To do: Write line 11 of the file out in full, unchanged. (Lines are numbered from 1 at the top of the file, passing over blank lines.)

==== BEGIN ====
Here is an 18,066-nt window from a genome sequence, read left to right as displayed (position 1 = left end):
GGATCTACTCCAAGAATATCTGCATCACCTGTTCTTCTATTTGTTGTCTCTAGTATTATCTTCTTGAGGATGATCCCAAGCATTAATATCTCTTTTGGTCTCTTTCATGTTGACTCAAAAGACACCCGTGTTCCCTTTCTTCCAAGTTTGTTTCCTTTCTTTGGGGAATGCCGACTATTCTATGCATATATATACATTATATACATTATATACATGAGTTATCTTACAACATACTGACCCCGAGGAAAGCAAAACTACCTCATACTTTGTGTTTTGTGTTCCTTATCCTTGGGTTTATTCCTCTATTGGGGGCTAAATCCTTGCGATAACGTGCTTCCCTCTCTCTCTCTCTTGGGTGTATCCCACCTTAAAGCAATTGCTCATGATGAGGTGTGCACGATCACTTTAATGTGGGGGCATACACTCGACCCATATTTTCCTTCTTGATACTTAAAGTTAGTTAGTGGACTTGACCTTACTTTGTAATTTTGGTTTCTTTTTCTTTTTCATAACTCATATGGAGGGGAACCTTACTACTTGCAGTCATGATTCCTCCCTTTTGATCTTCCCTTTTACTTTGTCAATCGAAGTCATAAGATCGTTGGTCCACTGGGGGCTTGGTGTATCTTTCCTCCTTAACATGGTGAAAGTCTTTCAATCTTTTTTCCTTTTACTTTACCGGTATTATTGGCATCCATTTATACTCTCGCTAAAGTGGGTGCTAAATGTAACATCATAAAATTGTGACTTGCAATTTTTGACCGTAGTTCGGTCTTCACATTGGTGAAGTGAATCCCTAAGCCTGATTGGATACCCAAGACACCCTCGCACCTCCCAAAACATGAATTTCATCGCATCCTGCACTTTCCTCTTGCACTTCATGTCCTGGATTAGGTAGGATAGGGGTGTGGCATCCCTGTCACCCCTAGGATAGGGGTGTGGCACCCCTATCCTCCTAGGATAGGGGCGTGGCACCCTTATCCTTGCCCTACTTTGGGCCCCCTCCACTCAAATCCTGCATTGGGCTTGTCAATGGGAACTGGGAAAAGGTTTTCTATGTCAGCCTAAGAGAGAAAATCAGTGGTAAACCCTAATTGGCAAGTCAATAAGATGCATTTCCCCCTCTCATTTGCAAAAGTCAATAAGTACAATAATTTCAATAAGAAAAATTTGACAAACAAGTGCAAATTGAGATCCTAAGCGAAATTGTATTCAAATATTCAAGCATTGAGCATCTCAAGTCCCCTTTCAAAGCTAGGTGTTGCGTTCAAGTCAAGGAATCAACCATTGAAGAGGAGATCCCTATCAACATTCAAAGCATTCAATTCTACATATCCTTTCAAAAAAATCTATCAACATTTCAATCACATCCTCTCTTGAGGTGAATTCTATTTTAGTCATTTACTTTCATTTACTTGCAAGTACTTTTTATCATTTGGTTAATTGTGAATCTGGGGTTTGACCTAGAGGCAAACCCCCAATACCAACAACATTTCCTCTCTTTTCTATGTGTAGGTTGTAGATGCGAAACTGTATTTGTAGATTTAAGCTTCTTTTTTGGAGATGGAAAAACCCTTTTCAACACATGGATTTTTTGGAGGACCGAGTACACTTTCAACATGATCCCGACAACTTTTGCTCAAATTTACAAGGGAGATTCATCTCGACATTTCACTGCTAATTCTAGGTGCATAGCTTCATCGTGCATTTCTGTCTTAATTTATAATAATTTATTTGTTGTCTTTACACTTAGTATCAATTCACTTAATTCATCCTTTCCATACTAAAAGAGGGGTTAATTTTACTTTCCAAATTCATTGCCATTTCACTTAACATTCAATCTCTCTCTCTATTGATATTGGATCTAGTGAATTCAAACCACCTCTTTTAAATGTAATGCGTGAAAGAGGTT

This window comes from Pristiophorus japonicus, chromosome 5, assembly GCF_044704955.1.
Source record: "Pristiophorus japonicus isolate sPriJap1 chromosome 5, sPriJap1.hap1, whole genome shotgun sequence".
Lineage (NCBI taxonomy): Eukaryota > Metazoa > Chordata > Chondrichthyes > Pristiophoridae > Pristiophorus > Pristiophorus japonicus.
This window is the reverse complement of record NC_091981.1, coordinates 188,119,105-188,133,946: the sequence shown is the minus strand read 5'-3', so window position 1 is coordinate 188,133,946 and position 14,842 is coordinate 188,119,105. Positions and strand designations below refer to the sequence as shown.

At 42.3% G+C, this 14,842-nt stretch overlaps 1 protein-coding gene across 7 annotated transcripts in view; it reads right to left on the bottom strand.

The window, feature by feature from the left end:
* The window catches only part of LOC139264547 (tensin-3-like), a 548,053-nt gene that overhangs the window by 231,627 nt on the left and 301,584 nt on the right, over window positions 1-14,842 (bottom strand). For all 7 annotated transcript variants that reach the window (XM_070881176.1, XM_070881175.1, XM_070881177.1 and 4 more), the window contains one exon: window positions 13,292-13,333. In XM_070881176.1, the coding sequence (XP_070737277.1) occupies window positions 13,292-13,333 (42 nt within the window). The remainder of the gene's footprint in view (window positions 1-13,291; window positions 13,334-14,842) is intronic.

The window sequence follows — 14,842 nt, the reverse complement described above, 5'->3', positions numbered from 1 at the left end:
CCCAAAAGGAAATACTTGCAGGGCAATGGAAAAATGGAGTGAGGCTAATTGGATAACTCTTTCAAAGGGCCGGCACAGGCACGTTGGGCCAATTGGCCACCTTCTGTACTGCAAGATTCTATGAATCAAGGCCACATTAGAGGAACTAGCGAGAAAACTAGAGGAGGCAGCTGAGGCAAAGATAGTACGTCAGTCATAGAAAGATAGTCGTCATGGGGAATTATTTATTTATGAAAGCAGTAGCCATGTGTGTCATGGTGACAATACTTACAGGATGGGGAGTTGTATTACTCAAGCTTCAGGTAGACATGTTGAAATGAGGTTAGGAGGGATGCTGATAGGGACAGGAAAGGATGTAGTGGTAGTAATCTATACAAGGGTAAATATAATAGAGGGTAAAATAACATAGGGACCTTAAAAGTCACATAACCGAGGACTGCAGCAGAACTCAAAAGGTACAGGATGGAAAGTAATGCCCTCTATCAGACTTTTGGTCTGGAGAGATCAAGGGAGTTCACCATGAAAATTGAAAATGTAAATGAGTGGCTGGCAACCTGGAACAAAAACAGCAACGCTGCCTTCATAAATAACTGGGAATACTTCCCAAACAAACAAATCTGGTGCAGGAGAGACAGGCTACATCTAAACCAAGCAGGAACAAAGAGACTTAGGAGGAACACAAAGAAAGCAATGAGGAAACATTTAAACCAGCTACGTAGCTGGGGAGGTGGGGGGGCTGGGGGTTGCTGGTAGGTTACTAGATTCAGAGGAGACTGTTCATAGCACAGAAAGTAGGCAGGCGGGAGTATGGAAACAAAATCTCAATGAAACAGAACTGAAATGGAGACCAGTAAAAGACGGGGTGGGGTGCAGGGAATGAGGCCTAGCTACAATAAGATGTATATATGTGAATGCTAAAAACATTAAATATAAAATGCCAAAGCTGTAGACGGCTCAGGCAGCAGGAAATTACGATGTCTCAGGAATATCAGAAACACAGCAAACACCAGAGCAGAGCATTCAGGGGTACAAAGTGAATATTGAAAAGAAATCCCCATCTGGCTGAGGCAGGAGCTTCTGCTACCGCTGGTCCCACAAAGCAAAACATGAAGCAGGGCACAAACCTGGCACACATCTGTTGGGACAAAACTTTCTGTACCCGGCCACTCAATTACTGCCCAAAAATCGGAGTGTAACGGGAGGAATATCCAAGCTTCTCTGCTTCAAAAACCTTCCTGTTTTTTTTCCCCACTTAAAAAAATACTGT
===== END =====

CCCAAAAGGAAATACTTGCAGGGCAATGGAAAAATGGAGTGAGGCTAATTGGATAACTCTTTCAAAGGGCCGGCACAGGCACGTTGGGCCAATTGGCCACCTTCTGTACTGCAAGATTCTATGAATCAAGGCCACATTAGAGGAACTAGCGAGAAAACTAGAGGAGGCAGCTGAGGCAAAGATAGTACGTCAGTCATAGAAAGATAGTCGTCATGGGGAATTATTTATTTATGAAAGCAGTAGCCATGTGTGTCATGGTGACAATACTTACAGGATGGGGAGTTGTATTACTCAAGCTTCAGGTAGACATGTTGAAATGAGGTTAGGAGGGATGCTGATAGGGACAGGAAAGGATGTAGTGGTAGTAATCTATACAAGGGTAAATATAATAGAGGGTAAAATAACATAGGGACCTTAAAAGTCACATAACCGAGGACTGCAGCAGAACTCAAAAGGTACAGGATGGAAAGTAATGCCCTCTATCAGACTTTTGGTCTGGAGAGATCAAGGGAGTTCACCATGAAAATTGAAAATGTAAATGAGTGGCTGGCAACCTGGAACAAAAACAGCAACGCTGCCTTCATAAATAACTGGGAATACTTCCCAAACAAACAAATCTGGTGCAGGAGAGACAGGCTACATCTAAACCAAGCAGGAACAAAGAGACTTAGGAGGAACACAAAGAAAGCAATGAGGAAACATTTAAACCAGCTACGTAGCTGGGGAGGTGGGGGGGCTGGGGGTTGCTGGTAGGTTACTAGATTCAGAGGAGACTGTTCATAGCACAGAAAGTAGGCAGGCGGGAGTATGGAAACAAAATCTCAATGAAACAGAACTGAAATGGAGACCAGTAAAAGACGGGGTGGGGTGCAGGGAATGAGGCCTAGCTACAATAAGATGTATATATGTGAATGCTAAAAACATTAAATATAAAATGCCAAAGCTGTAGACGGCTCAGGCAGCAGGAAATTACGATGTCTCAGGAATATCAGAAACACAGCAAACACCAGAGCAGAGCATTCAGGGGTACAAAGTGAATATTGAAAAGAAATCCCCATCTGGCTGAGGCAGGAGCTTCTGCTACCGCTGGTCCCACAAAGCAAAACATGAAGCAGGGCACAAACCTGGCACACATCTGTTGGGACAAAACTTTCTGTACCCGGCCACTCAATTACTGCCCAAAAATCGGAGTGTAACGGGAGGAATATCCAAGCTTCTCTGCTTCAAAAACCTTCCTGTTTTTTTTCCCCACTTAAAAAAATACTGT